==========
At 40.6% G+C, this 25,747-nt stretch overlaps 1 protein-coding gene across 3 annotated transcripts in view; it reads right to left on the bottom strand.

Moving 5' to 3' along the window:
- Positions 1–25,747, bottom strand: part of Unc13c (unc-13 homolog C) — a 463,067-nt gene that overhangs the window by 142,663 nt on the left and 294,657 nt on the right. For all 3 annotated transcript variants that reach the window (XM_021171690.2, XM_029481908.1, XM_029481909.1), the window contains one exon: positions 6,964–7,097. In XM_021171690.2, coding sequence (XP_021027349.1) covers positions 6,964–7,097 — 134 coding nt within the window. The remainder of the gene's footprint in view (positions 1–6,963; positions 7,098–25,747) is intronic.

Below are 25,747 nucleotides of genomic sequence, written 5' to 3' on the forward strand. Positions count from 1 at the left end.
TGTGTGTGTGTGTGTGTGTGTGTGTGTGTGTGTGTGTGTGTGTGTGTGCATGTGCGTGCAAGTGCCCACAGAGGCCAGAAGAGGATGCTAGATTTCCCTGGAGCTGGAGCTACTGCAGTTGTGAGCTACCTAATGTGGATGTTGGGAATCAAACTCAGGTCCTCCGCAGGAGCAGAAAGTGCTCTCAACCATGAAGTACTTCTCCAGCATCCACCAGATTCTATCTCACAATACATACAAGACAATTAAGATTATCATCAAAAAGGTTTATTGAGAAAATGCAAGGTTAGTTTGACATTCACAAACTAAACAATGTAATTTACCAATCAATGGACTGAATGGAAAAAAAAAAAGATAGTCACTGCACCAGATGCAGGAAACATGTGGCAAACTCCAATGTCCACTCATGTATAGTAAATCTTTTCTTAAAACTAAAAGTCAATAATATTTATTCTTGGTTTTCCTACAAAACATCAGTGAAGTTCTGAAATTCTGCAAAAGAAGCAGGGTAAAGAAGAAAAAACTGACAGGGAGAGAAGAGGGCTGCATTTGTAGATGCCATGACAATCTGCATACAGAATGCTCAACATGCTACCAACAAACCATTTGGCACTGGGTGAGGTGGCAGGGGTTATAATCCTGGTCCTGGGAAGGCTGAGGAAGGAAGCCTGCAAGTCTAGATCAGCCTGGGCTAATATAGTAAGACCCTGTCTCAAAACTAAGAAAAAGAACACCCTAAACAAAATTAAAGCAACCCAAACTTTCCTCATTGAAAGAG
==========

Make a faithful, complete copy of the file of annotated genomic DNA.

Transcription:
At 40.6% G+C, this 25,747-nt stretch overlaps 1 protein-coding gene across 3 annotated transcripts in view; it reads right to left on the bottom strand.

Moving 5' to 3' along the window:
- Positions 1–25,747, bottom strand: part of Unc13c (unc-13 homolog C) — a 463,067-nt gene that overhangs the window by 142,663 nt on the left and 294,657 nt on the right. For all 3 annotated transcript variants that reach the window (XM_021171690.2, XM_029481908.1, XM_029481909.1), the window contains one exon: positions 6,964–7,097. In XM_021171690.2, coding sequence (XP_021027349.1) covers positions 6,964–7,097 — 134 coding nt within the window. The remainder of the gene's footprint in view (positions 1–6,963; positions 7,098–25,747) is intronic.

Below are 25,747 nucleotides of genomic sequence, written 5' to 3' on the forward strand. Positions count from 1 at the left end.
TGTGTGTGTGTGTGTGTGTGTGTGTGTGTGTGTGTGTGTGTGTGTGTGCATGTGCGTGCAAGTGCCCACAGAGGCCAGAAGAGGATGCTAGATTTCCCTGGAGCTGGAGCTACTGCAGTTGTGAGCTACCTAATGTGGATGTTGGGAATCAAACTCAGGTCCTCCGCAGGAGCAGAAAGTGCTCTCAACCATGAAGTACTTCTCCAGCATCCACCAGATTCTATCTCACAATACATACAAGACAATTAAGATTATCATCAAAAAGGTTTATTGAGAAAATGCAAGGTTAGTTTGACATTCACAAACTAAACAATGTAATTTACCAATCAATGGACTGAATGGAAAAAAAAAAAGATAGTCACTGCACCAGATGCAGGAAACATGTGGCAAACTCCAATGTCCACTCATGTATAGTAAATCTTTTCTTAAAACTAAAAGTCAATAATATTTATTCTTGGTTTTCCTACAAAACATCAGTGAAGTTCTGAAATTCTGCAAAAGAAGCAGGGTAAAGAAGAAAAAACTGACAGGGAGAGAAGAGGGCTGCATTTGTAGATGCCATGACAATCTGCATACAGAATGCTCAACATGCTACCAACAAACCATTTGGCACTGGGTGAGGTGGCAGGGGTTATAATCCTGGTCCTGGGAAGGCTGAGGAAGGAAGCCTGCAAGTCTAGATCAGCCTGGGCTAATATAGTAAGACCCTGTCTCAAAACTAAGAAAAAGAACACCCTAAACAAAATTAAAGCAACCCAAACTTTCCTCATTGAAAGAG